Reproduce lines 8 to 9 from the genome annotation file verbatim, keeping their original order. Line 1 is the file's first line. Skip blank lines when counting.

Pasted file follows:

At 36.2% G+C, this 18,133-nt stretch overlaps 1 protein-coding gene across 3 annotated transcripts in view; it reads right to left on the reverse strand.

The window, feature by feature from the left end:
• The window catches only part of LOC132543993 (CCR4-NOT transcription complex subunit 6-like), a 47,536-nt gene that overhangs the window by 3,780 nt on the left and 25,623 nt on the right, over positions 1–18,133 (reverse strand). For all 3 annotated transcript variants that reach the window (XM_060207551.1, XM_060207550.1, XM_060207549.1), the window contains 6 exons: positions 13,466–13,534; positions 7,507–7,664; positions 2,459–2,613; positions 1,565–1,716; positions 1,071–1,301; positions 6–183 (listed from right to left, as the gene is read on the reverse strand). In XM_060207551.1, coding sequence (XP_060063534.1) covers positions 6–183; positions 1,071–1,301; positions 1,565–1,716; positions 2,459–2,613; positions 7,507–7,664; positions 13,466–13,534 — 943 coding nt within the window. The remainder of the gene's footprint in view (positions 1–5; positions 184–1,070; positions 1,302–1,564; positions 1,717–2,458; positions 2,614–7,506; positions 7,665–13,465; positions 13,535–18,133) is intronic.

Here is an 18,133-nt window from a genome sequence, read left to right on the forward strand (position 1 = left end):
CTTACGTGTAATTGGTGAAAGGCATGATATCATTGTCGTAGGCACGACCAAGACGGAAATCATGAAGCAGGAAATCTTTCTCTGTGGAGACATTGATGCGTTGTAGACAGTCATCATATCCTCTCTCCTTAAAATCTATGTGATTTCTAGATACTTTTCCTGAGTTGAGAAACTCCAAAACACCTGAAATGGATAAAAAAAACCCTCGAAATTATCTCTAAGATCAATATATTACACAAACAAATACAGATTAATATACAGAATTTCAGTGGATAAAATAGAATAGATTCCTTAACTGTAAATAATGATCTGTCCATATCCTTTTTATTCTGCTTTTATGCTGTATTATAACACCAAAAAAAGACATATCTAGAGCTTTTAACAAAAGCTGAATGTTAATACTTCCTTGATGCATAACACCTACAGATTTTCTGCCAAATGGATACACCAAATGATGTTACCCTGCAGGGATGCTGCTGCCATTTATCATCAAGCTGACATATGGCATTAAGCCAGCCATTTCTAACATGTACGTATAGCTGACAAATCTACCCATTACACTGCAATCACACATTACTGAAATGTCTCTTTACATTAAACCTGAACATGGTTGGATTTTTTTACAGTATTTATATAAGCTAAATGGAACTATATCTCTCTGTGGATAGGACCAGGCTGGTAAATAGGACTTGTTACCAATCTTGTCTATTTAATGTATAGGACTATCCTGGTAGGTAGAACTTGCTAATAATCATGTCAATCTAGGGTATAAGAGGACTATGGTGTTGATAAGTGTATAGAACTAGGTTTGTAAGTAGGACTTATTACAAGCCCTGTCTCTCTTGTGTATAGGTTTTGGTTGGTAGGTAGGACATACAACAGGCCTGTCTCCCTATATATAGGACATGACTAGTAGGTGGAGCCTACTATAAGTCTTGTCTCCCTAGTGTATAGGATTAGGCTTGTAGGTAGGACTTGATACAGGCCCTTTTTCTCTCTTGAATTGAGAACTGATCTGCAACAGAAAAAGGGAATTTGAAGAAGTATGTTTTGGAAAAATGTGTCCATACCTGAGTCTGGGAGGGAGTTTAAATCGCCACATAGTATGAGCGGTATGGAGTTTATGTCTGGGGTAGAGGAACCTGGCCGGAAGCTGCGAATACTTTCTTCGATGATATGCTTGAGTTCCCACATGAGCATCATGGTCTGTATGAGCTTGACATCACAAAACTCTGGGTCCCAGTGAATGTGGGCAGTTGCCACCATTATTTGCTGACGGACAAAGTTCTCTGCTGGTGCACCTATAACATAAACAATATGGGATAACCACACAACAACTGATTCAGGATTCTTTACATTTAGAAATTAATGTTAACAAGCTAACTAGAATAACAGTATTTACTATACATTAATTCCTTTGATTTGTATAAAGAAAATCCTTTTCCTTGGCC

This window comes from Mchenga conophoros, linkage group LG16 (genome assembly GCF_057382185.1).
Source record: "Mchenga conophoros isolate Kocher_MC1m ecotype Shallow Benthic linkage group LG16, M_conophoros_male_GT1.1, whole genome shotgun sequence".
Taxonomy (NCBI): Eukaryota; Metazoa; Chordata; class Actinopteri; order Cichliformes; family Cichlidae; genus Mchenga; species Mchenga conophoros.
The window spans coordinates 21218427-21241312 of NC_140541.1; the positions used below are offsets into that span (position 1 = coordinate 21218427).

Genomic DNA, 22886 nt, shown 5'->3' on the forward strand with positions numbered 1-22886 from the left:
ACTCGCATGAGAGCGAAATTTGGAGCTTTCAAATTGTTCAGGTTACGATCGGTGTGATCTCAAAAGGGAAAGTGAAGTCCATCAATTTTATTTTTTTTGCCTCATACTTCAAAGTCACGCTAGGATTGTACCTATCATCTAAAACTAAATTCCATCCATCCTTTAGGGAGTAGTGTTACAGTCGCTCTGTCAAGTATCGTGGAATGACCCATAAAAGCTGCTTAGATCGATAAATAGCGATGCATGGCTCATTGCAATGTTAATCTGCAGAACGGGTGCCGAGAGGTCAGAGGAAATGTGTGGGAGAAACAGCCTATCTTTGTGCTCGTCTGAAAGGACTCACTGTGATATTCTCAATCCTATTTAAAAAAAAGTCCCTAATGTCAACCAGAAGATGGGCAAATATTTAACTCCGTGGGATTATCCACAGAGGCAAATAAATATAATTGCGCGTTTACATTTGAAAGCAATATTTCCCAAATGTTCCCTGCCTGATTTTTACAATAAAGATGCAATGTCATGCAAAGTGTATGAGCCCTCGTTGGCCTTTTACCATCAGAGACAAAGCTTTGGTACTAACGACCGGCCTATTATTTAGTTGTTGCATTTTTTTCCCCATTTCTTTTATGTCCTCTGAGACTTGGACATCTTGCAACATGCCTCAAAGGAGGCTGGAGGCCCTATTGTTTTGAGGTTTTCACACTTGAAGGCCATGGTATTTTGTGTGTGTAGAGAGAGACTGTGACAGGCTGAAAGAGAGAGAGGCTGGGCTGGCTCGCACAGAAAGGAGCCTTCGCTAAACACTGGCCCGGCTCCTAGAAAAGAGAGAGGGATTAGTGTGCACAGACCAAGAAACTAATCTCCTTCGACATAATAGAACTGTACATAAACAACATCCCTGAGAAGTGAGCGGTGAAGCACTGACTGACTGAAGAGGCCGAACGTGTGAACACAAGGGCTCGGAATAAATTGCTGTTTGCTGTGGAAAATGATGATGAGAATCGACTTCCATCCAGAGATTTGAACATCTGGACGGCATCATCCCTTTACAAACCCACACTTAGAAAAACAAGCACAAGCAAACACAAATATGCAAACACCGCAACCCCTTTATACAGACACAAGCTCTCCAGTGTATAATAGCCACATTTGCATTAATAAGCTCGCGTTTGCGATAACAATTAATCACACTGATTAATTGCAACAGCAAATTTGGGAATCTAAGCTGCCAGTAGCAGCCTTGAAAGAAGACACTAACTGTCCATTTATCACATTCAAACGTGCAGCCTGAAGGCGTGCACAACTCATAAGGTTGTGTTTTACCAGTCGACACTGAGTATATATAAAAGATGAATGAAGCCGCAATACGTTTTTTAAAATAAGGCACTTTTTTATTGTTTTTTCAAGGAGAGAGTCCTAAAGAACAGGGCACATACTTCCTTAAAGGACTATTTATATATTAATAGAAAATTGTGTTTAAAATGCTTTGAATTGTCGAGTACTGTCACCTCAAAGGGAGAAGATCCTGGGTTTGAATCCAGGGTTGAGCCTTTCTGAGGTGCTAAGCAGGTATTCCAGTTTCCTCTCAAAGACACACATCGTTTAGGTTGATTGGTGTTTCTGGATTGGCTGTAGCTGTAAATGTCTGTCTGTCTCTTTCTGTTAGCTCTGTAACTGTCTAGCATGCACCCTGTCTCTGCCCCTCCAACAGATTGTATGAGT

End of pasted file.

Taxonomy (NCBI): Eukaryota; Metazoa; Chordata; class Actinopteri; order Cichliformes; family Cichlidae; genus Mchenga; species Mchenga conophoros.
The window spans coordinates 21218427-21241312 of NC_140541.1; the positions used below are offsets into that span (position 1 = coordinate 21218427).